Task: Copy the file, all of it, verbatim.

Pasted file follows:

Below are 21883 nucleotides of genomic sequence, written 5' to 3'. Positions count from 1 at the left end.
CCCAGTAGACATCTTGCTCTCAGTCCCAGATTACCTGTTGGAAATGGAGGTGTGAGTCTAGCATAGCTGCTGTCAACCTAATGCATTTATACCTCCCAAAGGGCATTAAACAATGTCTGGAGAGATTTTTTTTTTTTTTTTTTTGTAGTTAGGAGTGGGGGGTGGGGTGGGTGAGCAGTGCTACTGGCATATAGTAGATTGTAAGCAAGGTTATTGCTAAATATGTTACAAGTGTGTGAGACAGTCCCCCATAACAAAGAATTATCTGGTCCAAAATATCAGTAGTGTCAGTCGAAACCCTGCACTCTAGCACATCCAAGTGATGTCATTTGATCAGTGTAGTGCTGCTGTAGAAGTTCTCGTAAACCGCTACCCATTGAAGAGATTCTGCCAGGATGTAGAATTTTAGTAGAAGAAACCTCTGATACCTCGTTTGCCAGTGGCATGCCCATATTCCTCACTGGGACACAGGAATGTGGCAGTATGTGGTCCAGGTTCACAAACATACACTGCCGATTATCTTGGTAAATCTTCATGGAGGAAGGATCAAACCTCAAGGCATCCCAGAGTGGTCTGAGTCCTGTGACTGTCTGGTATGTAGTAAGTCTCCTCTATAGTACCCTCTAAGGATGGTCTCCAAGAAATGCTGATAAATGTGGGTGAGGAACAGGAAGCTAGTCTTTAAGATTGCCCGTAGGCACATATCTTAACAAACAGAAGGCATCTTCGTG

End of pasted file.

Below are 21883 nucleotides of genomic sequence, written 5' to 3'. Positions count from 1 at the left end.
CCCAGTAGACATCTTGCTCTCAGTCCCAGATTACCTGTTGGAAATGGAGGTGTGAGTCTAGCATAGCTGCTGTCAACCTAATGCATTTATACCTCCCAAAGGGCATTAAACAATGTCTGGAGAGATTTTTTTTTTTTTTTTTTTGTAGTTAGGAGTGGGGGGTGGGGTGGGTGAGCAGTGCTACTGGCATATAGTAGATTGTAAGCAAGGTTATTGCTAAATATGTTACAAGTGTGTGAGACAGTCCCCCATAACAAAGAATTATCTGGTCCAAAATATCAGTAGTGTCAGTCGAAACCCTGCACTCTAGCACATCCAAGTGATGTCATTTGATCAGTGTAGTGCTGCTGTAGAAGTTCTCGTAAACCGCTACCCATTGAAGAGATTCTGCCAGGATGTAGAATTTTAGTAGAAGAAACCTCTGATACCTCGTTTGCCAGTGGCATGCCCATATTCCTCACTGGGACACAGGAATGTGGCAGTATGTGGTCCAGGTTCACAAACATACACTGCCGATTATCTTGGTAAATCTTCATGGAGGAAGGATCAAACCTCAAGGCATCCCAGAGTGGTCTGAGTCCTGTGACTGTCTGGTATGTAGTAAGTCTCCTCTATAGTACCCTCTAAGGATGGTCTCCAAGAAATGCTGATAAATGTGGGTGAGGAACAGGAAGCTAGTCTTTAAGATTGCCCGTAGGCACATATCTTAACAAACAGAAGGCATCTTCGTG